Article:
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Do powershell Hashes have a max length?

Hey,

I'm trying to pull data from multiple places and put it into one place. Doing so, I'm taking the inputs, spliting them, and then grabbing what I need into a single string. Then I'm exporting that string into a single line. The doc, in the end, will have multiple lines, but that's besides the point. I have everything working just fine and exporting all the data that I need except for one thing. When I open the final doc it has "..." at the end of the string (IE Key=Hello Value=Worl..."). Obviously the values are much larger (though I do not believe any will be more than 255 chars).

I'm wondering if using powershell hashes to compile data has a limit to what the value can be? It seems that anything which is more than 140 chars ends up with a "..." on the output value. Is there a method which will allow the output value to be larger within a hash?

Because this is giving me all the output I want, I'd prefer not to change how I'm grabbing the data, but rather just increase the size allowed by the powershells, hash, value. If possible.

Let me know. Thanks.

Regards,

Alex
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Alex_MPM
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Alex_MPM
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Alex_MPMAuthor Commented:
I appologize, but I was wrong. The length before it displays the "..." is not a fixed length. It actually varies throughout the document, but is not related to any one element. Here's a version of the script which completes the same task.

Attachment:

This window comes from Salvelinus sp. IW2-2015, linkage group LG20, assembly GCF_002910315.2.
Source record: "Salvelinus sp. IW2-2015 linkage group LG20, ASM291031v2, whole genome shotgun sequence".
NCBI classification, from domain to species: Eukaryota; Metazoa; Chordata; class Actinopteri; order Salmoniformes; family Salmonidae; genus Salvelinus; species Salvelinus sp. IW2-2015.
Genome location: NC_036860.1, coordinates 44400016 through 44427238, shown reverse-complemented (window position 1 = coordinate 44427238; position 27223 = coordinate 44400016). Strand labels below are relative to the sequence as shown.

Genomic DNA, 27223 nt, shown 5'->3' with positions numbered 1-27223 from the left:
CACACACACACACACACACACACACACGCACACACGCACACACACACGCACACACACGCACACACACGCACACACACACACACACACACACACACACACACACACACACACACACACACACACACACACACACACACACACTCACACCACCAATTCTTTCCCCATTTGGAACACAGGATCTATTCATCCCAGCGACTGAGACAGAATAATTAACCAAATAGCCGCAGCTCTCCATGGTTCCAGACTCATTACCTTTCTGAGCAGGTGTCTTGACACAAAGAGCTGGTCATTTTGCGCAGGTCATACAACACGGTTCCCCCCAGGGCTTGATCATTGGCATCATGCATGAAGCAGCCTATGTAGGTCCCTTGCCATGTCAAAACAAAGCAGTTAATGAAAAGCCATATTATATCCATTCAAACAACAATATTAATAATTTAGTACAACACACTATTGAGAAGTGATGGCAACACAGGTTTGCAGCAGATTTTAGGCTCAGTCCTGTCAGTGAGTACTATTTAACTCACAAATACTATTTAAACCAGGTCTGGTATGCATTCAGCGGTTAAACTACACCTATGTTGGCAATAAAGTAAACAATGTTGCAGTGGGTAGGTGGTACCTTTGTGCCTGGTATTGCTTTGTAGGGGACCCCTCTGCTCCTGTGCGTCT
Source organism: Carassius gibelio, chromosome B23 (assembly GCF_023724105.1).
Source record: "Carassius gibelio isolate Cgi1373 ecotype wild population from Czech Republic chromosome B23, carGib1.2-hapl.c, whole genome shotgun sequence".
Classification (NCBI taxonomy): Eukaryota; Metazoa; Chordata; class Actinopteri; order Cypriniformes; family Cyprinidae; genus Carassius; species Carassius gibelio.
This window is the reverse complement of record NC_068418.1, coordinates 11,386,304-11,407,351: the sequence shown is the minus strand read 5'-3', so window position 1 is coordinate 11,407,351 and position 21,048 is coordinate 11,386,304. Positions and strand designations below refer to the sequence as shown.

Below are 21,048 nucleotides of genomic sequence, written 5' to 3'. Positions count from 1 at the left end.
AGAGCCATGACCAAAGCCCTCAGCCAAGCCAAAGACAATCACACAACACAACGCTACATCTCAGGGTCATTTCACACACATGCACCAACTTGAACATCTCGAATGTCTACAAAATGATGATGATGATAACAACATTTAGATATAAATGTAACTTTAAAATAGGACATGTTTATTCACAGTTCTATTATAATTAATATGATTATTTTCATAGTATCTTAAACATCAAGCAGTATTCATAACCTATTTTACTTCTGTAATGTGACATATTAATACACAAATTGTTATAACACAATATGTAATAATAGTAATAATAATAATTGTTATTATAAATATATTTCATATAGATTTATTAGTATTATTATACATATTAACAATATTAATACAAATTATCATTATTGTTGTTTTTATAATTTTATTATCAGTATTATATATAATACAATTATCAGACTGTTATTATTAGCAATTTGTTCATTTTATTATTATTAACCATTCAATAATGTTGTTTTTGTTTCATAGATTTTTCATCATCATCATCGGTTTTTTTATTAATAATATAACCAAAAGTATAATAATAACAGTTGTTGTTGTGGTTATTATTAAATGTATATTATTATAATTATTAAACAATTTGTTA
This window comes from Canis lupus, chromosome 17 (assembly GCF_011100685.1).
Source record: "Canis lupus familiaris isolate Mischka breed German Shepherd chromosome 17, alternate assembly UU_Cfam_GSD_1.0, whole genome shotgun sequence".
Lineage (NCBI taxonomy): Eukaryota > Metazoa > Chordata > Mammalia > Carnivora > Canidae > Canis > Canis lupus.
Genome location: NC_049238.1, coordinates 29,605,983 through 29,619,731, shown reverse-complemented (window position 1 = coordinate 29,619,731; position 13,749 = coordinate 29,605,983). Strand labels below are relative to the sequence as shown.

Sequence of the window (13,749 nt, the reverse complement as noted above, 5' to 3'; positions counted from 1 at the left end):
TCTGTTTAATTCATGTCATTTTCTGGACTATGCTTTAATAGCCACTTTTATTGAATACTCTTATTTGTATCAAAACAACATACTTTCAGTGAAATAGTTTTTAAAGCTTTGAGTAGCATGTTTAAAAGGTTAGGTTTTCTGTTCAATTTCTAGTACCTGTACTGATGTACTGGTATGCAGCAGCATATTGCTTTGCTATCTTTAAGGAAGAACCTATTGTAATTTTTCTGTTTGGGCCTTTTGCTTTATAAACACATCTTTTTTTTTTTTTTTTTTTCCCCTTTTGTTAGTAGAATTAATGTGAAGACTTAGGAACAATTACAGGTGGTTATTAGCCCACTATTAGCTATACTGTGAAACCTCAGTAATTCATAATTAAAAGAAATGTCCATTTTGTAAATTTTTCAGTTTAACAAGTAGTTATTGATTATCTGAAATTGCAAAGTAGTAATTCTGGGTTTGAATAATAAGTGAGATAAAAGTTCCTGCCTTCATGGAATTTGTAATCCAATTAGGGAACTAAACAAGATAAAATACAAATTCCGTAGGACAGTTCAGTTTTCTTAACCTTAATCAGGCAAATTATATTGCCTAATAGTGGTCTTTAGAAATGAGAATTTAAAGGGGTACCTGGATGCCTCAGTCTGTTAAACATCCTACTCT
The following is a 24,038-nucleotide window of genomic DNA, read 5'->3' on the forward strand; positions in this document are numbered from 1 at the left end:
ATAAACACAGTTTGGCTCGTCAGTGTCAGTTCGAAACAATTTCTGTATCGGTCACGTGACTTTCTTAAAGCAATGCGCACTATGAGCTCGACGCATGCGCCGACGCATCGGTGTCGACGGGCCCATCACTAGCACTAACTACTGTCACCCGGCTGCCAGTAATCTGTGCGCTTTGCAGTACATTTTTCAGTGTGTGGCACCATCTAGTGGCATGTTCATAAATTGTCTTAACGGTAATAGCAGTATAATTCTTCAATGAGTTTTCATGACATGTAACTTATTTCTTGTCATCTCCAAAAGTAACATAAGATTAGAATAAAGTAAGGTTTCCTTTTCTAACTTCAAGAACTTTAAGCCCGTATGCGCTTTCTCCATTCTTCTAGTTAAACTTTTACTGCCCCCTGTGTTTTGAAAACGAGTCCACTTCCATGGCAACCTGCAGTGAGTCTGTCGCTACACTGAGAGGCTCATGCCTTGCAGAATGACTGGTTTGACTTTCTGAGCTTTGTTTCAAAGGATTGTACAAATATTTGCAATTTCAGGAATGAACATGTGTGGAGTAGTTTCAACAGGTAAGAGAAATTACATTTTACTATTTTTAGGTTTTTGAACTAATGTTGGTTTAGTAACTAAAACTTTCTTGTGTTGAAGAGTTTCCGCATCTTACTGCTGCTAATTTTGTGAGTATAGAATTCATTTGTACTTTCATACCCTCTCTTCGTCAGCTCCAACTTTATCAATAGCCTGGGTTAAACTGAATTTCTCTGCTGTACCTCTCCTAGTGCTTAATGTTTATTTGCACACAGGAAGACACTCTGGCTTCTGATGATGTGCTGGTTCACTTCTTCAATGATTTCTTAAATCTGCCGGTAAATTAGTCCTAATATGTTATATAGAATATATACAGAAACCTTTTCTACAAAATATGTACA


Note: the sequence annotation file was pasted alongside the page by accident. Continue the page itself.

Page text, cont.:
$inputfile = gc "<my place to store docs>"
$i = @()
$output = @{}

foreach ($line in $inputfile) {
    $i = $line.split(",")        #split each line on the comma to separate and access each cell individually
    if ($output.ContainsKey($i[14])) {
        $output[$i[14]] += $i
                #This is the second and each suplemental tenant.
    } else {
        $output.Add($i[14], ($i))
                #This line creates the beginning of the line, which contains the initial name, email, address ect...
                # of the first tenant. Every additional tenant will be done above.
    }
}

$output | Out-File "<my place to store docs>"

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LindySCommented:
Yes, by default it is limited to the width of your Powershell window.

You can get around it two ways.
You can change the width of the txt file by putting -width 375 (or any number that works for your data) ex Out-File 'filename.txt' -width 375
Or use Export-CSV  'filename.csv' -notype for you output.
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Alex_MPMAuthor Commented:
That's exsactly what I needed.

Thank you man.

Cheers,
Alex
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